A Chabad center in Lexington, Kentucky, will see increased police presence for the rest of Hanukkah after an assault during one of the community’s public menorah lightings.
A driver directed anti-Semitic language at people lighting the menorah outside Chabad of the Bluegrass after nearly ramming several people at the event, police told the local TV station.
When someone from the community tried to urge the driver away, the driver accelerated, dragging the community member and running over his leg, according to a detailed account on Chabad of the Bluegrass’ Facebook page.
"A car pulled up, nearly hitting the volunteer camera crew and the driver began yelling abusive language. A community member who was assisting in the lighting heroically stepped between the assailant and the Chabad house as several children were in the front room."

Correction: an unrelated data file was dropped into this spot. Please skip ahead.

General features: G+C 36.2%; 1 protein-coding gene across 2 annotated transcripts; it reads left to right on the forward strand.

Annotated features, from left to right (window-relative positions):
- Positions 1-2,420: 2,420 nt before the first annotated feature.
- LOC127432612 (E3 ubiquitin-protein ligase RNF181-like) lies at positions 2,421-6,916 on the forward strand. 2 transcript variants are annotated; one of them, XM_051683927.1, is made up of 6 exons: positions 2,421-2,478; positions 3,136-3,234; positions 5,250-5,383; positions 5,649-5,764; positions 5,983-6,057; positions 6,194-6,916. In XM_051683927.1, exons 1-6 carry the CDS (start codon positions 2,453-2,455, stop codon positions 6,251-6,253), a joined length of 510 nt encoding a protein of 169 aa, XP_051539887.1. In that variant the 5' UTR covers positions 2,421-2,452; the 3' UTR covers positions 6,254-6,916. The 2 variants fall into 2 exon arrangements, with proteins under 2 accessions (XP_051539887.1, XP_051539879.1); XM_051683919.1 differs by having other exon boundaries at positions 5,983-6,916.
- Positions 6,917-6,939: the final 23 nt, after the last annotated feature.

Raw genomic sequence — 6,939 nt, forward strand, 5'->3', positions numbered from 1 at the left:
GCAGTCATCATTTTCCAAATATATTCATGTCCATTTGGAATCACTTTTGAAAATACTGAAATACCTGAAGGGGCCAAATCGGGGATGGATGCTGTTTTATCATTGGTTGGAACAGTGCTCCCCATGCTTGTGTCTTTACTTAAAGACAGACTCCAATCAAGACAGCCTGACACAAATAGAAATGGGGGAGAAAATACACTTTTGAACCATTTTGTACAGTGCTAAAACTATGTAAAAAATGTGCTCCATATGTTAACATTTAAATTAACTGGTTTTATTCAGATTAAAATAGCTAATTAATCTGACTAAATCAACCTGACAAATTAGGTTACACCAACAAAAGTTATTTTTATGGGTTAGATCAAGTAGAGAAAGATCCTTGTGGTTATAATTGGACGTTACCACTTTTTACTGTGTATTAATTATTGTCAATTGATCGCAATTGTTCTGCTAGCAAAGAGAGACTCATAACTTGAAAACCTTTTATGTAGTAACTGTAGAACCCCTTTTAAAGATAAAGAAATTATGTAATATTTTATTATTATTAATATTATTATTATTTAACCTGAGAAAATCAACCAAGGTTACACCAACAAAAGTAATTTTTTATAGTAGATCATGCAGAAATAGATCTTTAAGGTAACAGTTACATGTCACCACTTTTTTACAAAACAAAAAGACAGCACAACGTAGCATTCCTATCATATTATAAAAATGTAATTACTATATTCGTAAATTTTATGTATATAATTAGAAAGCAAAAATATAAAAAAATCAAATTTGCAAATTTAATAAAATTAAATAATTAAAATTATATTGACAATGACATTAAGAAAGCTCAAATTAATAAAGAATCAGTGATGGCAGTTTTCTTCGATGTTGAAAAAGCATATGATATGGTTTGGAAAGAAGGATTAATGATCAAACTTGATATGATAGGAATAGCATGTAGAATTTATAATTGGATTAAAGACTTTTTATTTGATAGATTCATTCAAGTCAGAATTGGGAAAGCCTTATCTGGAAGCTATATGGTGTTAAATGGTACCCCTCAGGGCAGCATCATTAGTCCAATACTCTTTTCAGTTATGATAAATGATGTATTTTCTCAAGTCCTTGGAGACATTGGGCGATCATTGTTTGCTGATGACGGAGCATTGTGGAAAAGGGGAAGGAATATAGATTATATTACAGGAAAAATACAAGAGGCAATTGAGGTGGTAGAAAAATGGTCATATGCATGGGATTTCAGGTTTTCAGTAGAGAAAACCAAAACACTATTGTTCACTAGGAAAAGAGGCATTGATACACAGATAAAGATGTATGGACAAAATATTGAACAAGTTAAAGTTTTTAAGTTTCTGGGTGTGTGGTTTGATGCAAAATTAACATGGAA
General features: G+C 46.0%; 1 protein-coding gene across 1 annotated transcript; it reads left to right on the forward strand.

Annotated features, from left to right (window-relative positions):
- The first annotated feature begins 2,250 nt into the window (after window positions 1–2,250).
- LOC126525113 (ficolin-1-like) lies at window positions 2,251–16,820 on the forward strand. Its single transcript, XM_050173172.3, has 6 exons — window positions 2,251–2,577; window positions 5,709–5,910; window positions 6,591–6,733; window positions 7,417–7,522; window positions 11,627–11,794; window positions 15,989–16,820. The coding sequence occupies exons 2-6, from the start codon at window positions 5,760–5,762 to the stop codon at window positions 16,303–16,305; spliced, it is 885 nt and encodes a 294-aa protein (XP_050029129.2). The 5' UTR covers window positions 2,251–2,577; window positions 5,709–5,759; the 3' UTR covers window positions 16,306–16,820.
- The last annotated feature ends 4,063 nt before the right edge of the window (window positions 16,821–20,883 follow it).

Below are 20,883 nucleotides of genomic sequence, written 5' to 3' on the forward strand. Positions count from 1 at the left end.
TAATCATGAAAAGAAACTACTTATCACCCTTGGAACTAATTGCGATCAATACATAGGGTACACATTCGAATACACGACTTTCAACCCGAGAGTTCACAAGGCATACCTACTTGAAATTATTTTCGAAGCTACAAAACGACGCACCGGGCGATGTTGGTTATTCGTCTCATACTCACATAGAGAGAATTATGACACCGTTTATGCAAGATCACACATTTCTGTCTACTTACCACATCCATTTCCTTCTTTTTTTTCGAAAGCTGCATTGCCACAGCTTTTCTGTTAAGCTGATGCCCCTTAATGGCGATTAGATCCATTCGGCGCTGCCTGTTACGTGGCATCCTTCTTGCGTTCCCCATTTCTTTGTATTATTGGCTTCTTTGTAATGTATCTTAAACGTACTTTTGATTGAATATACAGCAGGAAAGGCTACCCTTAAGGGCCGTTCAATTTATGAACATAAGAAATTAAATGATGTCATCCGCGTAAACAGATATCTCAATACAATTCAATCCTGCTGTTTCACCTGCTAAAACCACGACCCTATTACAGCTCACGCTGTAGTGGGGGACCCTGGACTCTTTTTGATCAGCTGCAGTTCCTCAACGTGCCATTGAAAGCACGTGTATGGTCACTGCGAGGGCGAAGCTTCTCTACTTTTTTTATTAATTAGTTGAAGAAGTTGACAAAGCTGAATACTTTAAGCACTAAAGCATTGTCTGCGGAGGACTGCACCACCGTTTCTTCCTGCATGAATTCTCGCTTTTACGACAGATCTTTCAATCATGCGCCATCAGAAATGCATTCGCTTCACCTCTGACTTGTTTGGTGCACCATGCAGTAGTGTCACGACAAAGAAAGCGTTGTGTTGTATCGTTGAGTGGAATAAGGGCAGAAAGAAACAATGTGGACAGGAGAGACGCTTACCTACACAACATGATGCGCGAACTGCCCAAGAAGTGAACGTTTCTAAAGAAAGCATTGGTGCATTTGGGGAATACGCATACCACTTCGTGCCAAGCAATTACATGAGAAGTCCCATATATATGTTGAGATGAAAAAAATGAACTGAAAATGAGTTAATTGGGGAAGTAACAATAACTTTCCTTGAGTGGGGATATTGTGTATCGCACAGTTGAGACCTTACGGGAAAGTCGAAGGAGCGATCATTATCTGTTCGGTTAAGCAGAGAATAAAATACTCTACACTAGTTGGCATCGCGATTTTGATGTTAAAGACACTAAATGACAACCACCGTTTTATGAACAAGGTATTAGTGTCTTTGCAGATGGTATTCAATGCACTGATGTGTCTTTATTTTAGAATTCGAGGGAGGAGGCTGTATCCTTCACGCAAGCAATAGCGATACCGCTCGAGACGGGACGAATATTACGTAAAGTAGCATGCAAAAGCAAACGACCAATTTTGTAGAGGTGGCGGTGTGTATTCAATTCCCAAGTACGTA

The attacker grabbed the man and held his arm, dragging him for a block, and running over his leg. The car then sped off.
“Someone yelled, ‘Call 911,’ and he said, ‘First let’s light the menorah, I’m not going to allow that to stop us from celebrating our faith and spreading the light, which is the very message of Chanukah,’” Rabbi Shlomo Litvin told WKYT.
“Anything can be used for spirituality or negativity. Anything that happens to you, how you react is what that thing is.”
The incident drew swift condemnation from local and state officials, including Kentucky Gov. Andy Beshear, who decried the incident in tweets Sunday afternoon.
Chabad of the Bluegrass reported vandalism, including to its menorah, multiple times in recent months. Litvin also launched a community education effort this summer after “white power” flyers were distributed in Lexington, home to the University of Kentucky.